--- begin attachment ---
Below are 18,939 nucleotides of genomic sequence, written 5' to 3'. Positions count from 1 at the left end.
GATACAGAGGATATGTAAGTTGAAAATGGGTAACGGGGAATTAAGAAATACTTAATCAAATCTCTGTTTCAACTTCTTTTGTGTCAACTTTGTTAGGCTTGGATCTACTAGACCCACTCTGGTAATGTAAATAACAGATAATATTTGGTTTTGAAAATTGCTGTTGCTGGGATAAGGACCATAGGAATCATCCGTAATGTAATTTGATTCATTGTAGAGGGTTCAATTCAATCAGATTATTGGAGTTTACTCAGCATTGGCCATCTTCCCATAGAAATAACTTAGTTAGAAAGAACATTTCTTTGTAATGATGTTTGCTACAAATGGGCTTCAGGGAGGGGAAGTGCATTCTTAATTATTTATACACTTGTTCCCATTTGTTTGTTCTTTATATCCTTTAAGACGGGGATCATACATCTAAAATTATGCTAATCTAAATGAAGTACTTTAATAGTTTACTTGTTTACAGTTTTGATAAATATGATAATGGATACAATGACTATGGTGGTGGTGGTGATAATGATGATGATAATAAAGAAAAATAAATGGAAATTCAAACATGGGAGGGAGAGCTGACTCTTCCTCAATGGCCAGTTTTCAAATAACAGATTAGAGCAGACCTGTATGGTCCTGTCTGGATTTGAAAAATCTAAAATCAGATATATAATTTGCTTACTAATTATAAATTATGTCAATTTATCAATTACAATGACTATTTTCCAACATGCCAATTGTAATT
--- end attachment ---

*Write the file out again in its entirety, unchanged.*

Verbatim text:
Below are 18,939 nucleotides of genomic sequence, written 5' to 3'. Positions count from 1 at the left end.
GATACAGAGGATATGTAAGTTGAAAATGGGTAACGGGGAATTAAGAAATACTTAATCAAATCTCTGTTTCAACTTCTTTTGTGTCAACTTTGTTAGGCTTGGATCTACTAGACCCACTCTGGTAATGTAAATAACAGATAATATTTGGTTTTGAAAATTGCTGTTGCTGGGATAAGGACCATAGGAATCATCCGTAATGTAATTTGATTCATTGTAGAGGGTTCAATTCAATCAGATTATTGGAGTTTACTCAGCATTGGCCATCTTCCCATAGAAATAACTTAGTTAGAAAGAACATTTCTTTGTAATGATGTTTGCTACAAATGGGCTTCAGGGAGGGGAAGTGCATTCTTAATTATTTATACACTTGTTCCCATTTGTTTGTTCTTTATATCCTTTAAGACGGGGATCATACATCTAAAATTATGCTAATCTAAATGAAGTACTTTAATAGTTTACTTGTTTACAGTTTTGATAAATATGATAATGGATACAATGACTATGGTGGTGGTGGTGATAATGATGATGATAATAAAGAAAAATAAATGGAAATTCAAACATGGGAGGGAGAGCTGACTCTTCCTCAATGGCCAGTTTTCAAATAACAGATTAGAGCAGACCTGTATGGTCCTGTCTGGATTTGAAAAATCTAAAATCAGATATATAATTTGCTTACTAATTATAAATTATGTCAATTTATCAATTACAATGACTATTTTCCAACATGCCAATTGTAATT